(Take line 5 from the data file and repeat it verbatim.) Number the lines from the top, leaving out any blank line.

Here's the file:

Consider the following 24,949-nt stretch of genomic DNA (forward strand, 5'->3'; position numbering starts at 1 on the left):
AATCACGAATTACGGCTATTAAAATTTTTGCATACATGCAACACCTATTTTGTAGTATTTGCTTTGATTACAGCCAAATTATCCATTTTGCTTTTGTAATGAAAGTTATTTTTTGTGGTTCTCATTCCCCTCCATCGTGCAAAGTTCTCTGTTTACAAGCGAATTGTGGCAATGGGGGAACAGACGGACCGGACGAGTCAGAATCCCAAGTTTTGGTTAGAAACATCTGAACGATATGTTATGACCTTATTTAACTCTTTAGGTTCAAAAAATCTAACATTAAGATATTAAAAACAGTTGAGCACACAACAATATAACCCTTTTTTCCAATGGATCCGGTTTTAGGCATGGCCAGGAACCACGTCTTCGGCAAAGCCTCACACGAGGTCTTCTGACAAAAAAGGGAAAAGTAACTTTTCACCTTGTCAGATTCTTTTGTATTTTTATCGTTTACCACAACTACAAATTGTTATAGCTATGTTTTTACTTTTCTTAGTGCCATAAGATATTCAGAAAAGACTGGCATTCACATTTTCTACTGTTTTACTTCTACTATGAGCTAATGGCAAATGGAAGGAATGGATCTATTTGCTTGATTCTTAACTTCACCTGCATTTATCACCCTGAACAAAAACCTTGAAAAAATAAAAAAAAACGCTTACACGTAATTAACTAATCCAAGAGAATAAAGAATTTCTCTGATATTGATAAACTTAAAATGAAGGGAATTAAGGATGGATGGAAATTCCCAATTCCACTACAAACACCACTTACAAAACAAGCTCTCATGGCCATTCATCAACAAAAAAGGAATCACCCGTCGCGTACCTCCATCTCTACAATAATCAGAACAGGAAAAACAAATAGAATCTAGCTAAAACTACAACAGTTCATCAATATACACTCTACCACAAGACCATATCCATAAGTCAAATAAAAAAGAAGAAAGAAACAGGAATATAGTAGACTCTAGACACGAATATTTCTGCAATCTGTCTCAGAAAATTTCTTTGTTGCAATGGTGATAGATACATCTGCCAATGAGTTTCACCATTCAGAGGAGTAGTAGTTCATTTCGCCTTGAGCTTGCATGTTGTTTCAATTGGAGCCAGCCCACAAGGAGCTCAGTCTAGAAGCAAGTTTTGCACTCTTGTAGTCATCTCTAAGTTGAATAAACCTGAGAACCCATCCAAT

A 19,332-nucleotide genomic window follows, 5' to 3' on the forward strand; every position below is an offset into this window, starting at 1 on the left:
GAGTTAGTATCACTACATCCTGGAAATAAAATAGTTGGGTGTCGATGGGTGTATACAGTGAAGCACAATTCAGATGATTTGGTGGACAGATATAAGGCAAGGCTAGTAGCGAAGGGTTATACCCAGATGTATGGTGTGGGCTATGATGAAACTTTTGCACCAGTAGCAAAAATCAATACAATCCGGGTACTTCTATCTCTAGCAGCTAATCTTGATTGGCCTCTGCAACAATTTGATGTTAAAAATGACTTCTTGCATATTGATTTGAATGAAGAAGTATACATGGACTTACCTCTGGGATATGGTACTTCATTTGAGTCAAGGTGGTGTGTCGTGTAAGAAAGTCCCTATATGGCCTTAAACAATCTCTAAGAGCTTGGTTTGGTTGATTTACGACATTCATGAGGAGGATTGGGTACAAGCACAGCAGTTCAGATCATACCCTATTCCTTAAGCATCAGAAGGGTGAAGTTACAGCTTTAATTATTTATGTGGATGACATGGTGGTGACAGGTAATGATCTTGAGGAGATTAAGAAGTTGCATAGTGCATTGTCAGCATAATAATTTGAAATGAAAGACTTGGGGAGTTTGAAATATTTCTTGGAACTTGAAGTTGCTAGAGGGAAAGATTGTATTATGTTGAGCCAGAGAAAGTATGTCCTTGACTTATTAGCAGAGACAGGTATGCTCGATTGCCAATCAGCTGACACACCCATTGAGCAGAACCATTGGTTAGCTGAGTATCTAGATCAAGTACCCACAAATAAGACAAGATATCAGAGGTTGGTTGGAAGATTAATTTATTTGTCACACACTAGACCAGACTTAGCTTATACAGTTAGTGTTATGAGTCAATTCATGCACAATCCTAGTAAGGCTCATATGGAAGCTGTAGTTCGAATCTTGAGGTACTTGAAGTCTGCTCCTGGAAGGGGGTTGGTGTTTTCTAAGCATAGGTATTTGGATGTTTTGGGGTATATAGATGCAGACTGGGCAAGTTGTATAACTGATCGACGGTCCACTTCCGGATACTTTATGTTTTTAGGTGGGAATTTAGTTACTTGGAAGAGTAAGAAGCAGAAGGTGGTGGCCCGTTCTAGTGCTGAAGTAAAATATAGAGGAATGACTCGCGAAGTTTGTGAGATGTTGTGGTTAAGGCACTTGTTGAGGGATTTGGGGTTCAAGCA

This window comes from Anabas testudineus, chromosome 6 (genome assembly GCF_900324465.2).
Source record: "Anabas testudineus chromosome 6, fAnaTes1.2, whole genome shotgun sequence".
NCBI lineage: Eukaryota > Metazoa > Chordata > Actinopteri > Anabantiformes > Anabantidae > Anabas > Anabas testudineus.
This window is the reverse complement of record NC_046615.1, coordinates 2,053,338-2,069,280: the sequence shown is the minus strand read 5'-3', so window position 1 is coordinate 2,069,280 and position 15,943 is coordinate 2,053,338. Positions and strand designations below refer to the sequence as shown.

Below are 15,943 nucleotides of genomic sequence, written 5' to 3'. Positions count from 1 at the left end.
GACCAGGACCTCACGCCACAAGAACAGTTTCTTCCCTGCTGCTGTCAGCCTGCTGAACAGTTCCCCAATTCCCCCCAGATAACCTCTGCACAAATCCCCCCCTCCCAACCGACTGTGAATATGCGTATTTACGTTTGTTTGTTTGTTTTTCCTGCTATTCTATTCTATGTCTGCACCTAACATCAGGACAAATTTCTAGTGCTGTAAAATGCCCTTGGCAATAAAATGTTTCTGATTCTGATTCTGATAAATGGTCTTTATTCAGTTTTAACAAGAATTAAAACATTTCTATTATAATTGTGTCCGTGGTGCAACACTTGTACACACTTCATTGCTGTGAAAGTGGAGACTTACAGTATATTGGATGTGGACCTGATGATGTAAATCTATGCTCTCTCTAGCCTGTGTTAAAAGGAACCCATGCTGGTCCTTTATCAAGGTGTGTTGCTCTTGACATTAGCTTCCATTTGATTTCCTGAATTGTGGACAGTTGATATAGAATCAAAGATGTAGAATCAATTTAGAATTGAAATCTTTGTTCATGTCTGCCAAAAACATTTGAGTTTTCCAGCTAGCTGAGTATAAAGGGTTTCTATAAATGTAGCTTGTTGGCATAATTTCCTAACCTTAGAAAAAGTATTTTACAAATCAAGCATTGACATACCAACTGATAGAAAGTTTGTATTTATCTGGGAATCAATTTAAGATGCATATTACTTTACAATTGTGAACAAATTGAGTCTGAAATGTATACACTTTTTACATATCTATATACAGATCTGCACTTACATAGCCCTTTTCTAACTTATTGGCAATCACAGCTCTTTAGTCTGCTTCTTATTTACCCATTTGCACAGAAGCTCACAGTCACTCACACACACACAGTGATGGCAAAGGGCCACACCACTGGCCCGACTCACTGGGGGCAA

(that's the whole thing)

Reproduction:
This window comes from Anabas testudineus, chromosome 6 (genome assembly GCF_900324465.2).